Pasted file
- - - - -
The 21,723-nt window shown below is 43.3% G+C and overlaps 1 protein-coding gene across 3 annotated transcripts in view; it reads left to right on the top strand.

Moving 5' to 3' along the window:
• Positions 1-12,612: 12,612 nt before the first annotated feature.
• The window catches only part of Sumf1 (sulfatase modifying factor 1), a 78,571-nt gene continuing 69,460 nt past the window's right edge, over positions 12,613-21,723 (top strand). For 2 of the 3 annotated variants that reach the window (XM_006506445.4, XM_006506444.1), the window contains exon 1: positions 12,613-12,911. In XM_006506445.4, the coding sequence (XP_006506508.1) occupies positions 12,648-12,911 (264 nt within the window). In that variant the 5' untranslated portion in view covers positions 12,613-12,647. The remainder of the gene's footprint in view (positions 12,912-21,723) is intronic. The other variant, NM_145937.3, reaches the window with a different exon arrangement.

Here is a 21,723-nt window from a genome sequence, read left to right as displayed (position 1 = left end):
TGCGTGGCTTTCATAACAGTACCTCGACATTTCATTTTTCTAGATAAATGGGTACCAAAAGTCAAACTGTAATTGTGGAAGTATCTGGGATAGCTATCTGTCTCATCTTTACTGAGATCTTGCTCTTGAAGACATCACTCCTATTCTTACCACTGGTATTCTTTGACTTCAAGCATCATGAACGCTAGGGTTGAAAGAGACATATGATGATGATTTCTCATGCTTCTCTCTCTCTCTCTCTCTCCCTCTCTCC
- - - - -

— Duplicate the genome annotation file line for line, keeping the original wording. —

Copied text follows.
The 21,723-nt window shown below is 43.3% G+C and overlaps 1 protein-coding gene across 3 annotated transcripts in view; it reads left to right on the top strand.

Moving 5' to 3' along the window:
• Positions 1-12,612: 12,612 nt before the first annotated feature.
• The window catches only part of Sumf1 (sulfatase modifying factor 1), a 78,571-nt gene continuing 69,460 nt past the window's right edge, over positions 12,613-21,723 (top strand). For 2 of the 3 annotated variants that reach the window (XM_006506445.4, XM_006506444.1), the window contains exon 1: positions 12,613-12,911. In XM_006506445.4, the coding sequence (XP_006506508.1) occupies positions 12,648-12,911 (264 nt within the window). In that variant the 5' untranslated portion in view covers positions 12,613-12,647. The remainder of the gene's footprint in view (positions 12,912-21,723) is intronic. The other variant, NM_145937.3, reaches the window with a different exon arrangement.

Here is a 21,723-nt window from a genome sequence, read left to right as displayed (position 1 = left end):
TGCGTGGCTTTCATAACAGTACCTCGACATTTCATTTTTCTAGATAAATGGGTACCAAAAGTCAAACTGTAATTGTGGAAGTATCTGGGATAGCTATCTGTCTCATCTTTACTGAGATCTTGCTCTTGAAGACATCACTCCTATTCTTACCACTGGTATTCTTTGACTTCAAGCATCATGAACGCTAGGGTTGAAAGAGACATATGATGATGATTTCTCATGCTTCTCTCTCTCTCTCTCTCTCCCTCTCTCC